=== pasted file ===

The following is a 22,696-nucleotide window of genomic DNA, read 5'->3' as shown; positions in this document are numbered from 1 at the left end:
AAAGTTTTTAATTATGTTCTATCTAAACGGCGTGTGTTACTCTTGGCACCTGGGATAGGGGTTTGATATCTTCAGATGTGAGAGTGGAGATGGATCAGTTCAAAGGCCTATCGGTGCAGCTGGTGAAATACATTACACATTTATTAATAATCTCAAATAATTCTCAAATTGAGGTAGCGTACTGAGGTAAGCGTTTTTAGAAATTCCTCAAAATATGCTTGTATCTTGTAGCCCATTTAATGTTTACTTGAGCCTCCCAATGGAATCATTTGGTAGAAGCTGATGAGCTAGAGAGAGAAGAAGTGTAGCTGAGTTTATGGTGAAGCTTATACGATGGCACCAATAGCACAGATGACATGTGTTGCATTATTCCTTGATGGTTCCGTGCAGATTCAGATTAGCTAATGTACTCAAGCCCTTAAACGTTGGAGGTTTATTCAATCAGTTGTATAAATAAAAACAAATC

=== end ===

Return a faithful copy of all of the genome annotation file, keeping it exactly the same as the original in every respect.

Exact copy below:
The following is a 22,696-nucleotide window of genomic DNA, read 5'->3' as shown; positions in this document are numbered from 1 at the left end:
AAAGTTTTTAATTATGTTCTATCTAAACGGCGTGTGTTACTCTTGGCACCTGGGATAGGGGTTTGATATCTTCAGATGTGAGAGTGGAGATGGATCAGTTCAAAGGCCTATCGGTGCAGCTGGTGAAATACATTACACATTTATTAATAATCTCAAATAATTCTCAAATTGAGGTAGCGTACTGAGGTAAGCGTTTTTAGAAATTCCTCAAAATATGCTTGTATCTTGTAGCCCATTTAATGTTTACTTGAGCCTCCCAATGGAATCATTTGGTAGAAGCTGATGAGCTAGAGAGAGAAGAAGTGTAGCTGAGTTTATGGTGAAGCTTATACGATGGCACCAATAGCACAGATGACATGTGTTGCATTATTCCTTGATGGTTCCGTGCAGATTCAGATTAGCTAATGTACTCAAGCCCTTAAACGTTGGAGGTTTATTCAATCAGTTGTATAAATAAAAACAAATC